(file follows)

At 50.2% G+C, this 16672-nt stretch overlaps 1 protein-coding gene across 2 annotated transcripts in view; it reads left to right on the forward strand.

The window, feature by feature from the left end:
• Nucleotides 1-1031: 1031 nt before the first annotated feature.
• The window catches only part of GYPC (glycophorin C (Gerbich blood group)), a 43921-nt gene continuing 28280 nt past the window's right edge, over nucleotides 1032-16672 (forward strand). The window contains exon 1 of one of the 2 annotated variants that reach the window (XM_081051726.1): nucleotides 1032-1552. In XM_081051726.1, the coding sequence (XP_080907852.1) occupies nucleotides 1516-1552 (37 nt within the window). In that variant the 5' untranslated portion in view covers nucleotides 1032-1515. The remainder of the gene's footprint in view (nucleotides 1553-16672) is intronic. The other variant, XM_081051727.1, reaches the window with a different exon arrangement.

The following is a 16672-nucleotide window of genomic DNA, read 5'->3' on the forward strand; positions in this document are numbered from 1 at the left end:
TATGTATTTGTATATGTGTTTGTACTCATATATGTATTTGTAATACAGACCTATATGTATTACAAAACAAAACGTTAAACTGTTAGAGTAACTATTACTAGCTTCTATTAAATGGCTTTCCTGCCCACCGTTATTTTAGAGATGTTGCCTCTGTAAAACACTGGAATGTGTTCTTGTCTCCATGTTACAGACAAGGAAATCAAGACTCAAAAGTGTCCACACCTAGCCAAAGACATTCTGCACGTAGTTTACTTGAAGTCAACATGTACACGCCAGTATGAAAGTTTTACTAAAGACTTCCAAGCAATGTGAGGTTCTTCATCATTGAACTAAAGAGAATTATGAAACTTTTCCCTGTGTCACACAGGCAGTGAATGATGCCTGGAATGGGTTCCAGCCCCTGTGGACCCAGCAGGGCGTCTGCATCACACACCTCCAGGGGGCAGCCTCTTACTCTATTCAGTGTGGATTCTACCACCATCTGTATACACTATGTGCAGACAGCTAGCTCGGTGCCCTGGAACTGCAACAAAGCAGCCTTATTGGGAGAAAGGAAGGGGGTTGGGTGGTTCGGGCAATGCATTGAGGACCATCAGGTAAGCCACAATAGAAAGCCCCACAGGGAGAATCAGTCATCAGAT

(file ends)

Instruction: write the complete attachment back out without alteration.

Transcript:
At 50.2% G+C, this 16672-nt stretch overlaps 1 protein-coding gene across 2 annotated transcripts in view; it reads left to right on the forward strand.

The window, feature by feature from the left end:
• Nucleotides 1-1031: 1031 nt before the first annotated feature.
• The window catches only part of GYPC (glycophorin C (Gerbich blood group)), a 43921-nt gene continuing 28280 nt past the window's right edge, over nucleotides 1032-16672 (forward strand). The window contains exon 1 of one of the 2 annotated variants that reach the window (XM_081051726.1): nucleotides 1032-1552. In XM_081051726.1, the coding sequence (XP_080907852.1) occupies nucleotides 1516-1552 (37 nt within the window). In that variant the 5' untranslated portion in view covers nucleotides 1032-1515. The remainder of the gene's footprint in view (nucleotides 1553-16672) is intronic. The other variant, XM_081051727.1, reaches the window with a different exon arrangement.

The following is a 16672-nucleotide window of genomic DNA, read 5'->3' on the forward strand; positions in this document are numbered from 1 at the left end:
TATGTATTTGTATATGTGTTTGTACTCATATATGTATTTGTAATACAGACCTATATGTATTACAAAACAAAACGTTAAACTGTTAGAGTAACTATTACTAGCTTCTATTAAATGGCTTTCCTGCCCACCGTTATTTTAGAGATGTTGCCTCTGTAAAACACTGGAATGTGTTCTTGTCTCCATGTTACAGACAAGGAAATCAAGACTCAAAAGTGTCCACACCTAGCCAAAGACATTCTGCACGTAGTTTACTTGAAGTCAACATGTACACGCCAGTATGAAAGTTTTACTAAAGACTTCCAAGCAATGTGAGGTTCTTCATCATTGAACTAAAGAGAATTATGAAACTTTTCCCTGTGTCACACAGGCAGTGAATGATGCCTGGAATGGGTTCCAGCCCCTGTGGACCCAGCAGGGCGTCTGCATCACACACCTCCAGGGGGCAGCCTCTTACTCTATTCAGTGTGGATTCTACCACCATCTGTATACACTATGTGCAGACAGCTAGCTCGGTGCCCTGGAACTGCAACAAAGCAGCCTTATTGGGAGAAAGGAAGGGGGTTGGGTGGTTCGGGCAATGCATTGAGGACCATCAGGTAAGCCACAATAGAAAGCCCCACAGGGAGAATCAGTCATCAGAT